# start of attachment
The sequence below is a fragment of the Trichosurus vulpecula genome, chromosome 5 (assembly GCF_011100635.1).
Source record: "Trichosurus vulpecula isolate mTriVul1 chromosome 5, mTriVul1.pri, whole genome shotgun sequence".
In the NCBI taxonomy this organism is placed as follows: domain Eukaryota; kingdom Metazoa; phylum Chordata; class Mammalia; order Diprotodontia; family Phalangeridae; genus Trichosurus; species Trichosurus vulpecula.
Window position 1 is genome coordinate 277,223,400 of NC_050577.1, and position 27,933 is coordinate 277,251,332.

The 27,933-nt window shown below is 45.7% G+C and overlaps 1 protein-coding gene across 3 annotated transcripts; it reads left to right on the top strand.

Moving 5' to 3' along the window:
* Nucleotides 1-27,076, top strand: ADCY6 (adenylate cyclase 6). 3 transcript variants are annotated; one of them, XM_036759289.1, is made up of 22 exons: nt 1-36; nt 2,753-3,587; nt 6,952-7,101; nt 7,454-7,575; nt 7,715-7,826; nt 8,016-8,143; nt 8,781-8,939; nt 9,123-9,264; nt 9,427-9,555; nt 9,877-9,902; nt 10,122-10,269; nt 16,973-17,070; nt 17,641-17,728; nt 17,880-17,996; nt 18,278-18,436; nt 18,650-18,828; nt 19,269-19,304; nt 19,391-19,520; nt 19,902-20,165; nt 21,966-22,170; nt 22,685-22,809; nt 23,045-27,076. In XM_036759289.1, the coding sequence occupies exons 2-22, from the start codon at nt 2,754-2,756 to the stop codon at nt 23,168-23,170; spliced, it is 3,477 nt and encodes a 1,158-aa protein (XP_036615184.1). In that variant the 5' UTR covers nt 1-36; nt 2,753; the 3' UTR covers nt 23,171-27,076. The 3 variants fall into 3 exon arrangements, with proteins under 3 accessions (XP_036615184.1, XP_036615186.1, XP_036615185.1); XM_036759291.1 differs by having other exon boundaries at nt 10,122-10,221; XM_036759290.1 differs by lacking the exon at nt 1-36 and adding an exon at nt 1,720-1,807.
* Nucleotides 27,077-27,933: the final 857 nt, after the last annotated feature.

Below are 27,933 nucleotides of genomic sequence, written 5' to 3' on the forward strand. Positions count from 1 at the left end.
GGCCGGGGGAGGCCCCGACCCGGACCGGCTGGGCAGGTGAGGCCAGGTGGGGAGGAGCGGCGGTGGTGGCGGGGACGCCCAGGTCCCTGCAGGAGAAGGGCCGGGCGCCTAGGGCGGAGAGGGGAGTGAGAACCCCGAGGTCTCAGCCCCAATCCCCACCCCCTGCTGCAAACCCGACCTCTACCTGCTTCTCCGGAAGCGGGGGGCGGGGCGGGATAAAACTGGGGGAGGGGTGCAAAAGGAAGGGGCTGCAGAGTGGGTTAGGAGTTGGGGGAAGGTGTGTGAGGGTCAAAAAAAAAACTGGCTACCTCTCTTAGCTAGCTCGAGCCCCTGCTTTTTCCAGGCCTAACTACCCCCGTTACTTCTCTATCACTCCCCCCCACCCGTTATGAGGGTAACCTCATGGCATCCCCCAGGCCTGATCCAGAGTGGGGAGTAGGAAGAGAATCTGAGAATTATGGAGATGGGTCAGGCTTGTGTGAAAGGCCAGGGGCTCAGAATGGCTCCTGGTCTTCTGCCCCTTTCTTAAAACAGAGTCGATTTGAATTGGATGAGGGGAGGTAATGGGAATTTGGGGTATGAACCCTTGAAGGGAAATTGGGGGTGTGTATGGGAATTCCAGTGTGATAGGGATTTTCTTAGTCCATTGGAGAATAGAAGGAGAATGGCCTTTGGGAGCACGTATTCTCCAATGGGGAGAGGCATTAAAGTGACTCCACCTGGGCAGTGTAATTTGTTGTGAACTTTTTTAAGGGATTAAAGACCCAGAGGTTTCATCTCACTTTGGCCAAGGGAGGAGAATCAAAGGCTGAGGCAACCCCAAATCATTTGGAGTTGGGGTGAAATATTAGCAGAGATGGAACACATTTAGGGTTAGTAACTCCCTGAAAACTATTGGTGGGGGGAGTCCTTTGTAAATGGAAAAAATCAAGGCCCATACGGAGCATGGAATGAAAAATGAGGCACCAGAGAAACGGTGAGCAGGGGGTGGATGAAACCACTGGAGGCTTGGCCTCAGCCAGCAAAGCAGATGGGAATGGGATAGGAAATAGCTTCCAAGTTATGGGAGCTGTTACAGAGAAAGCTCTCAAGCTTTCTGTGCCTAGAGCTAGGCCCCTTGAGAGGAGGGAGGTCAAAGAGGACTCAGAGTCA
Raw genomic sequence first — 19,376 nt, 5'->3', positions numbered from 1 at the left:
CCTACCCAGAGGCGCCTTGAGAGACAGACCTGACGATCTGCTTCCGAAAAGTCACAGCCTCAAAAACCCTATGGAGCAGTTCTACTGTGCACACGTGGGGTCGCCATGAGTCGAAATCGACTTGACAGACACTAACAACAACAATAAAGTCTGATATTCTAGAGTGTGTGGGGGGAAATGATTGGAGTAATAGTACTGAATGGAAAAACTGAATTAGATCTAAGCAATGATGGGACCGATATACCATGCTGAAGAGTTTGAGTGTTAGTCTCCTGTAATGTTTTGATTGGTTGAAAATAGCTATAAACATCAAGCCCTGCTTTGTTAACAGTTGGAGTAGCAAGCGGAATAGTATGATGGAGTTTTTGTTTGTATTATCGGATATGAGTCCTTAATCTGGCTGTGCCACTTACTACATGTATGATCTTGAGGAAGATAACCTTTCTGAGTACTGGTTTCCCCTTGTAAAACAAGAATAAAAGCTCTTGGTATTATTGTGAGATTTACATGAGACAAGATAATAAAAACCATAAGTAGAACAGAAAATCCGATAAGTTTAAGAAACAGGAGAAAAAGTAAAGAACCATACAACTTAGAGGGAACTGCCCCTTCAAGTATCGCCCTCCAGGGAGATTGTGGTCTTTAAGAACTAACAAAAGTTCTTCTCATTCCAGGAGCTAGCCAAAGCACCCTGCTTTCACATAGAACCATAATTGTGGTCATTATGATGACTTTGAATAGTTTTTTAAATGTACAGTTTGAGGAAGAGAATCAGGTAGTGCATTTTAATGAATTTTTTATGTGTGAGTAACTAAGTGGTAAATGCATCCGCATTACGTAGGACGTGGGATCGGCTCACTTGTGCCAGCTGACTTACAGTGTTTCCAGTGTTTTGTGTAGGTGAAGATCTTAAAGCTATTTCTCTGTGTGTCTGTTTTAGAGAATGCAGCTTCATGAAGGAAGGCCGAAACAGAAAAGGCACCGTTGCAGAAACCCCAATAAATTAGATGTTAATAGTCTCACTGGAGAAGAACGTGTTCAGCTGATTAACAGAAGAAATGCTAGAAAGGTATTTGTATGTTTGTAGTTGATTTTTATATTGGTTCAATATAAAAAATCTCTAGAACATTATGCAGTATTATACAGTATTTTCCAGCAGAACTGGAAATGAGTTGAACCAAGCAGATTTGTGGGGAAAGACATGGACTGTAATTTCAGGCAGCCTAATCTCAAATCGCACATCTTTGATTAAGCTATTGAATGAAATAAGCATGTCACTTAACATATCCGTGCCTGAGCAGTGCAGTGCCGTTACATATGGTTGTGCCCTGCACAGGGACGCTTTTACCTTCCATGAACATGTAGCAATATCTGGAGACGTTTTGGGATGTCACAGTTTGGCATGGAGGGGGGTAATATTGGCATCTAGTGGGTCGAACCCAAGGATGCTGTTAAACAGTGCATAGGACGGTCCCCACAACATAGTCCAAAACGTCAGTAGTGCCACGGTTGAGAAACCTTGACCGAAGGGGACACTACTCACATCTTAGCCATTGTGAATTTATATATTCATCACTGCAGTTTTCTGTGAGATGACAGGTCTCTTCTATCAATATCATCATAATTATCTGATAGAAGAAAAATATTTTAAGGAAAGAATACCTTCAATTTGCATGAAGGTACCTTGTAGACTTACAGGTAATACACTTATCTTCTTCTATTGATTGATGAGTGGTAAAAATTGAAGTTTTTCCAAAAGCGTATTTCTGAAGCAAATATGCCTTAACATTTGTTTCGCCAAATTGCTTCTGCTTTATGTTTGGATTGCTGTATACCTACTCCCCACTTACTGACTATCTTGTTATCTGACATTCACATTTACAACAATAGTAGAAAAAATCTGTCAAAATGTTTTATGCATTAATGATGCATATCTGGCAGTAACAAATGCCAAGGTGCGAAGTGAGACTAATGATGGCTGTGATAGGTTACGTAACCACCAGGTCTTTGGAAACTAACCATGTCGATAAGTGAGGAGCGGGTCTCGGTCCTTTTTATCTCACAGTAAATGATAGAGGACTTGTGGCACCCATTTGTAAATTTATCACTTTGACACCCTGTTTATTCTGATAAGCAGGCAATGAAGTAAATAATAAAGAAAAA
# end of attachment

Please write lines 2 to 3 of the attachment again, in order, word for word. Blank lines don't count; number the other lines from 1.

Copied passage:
Source record: "Trichosurus vulpecula isolate mTriVul1 chromosome 5, mTriVul1.pri, whole genome shotgun sequence".
In the NCBI taxonomy this organism is placed as follows: domain Eukaryota; kingdom Metazoa; phylum Chordata; class Mammalia; order Diprotodontia; family Phalangeridae; genus Trichosurus; species Trichosurus vulpecula.